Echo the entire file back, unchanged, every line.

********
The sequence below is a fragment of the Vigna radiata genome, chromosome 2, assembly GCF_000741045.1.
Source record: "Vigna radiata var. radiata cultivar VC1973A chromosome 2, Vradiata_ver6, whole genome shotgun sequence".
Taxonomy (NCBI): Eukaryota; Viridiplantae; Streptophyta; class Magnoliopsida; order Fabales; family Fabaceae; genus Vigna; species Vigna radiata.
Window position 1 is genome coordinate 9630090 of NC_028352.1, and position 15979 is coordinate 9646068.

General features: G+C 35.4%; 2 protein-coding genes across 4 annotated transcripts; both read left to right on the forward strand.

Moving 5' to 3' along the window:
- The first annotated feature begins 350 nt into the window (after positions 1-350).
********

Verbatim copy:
The sequence below is a fragment of the Vigna radiata genome, chromosome 2, assembly GCF_000741045.1.
Source record: "Vigna radiata var. radiata cultivar VC1973A chromosome 2, Vradiata_ver6, whole genome shotgun sequence".
Taxonomy (NCBI): Eukaryota; Viridiplantae; Streptophyta; class Magnoliopsida; order Fabales; family Fabaceae; genus Vigna; species Vigna radiata.
Window position 1 is genome coordinate 9630090 of NC_028352.1, and position 15979 is coordinate 9646068.

General features: G+C 35.4%; 2 protein-coding genes across 4 annotated transcripts; both read left to right on the forward strand.

Moving 5' to 3' along the window:
- The first annotated feature begins 350 nt into the window (after positions 1-350).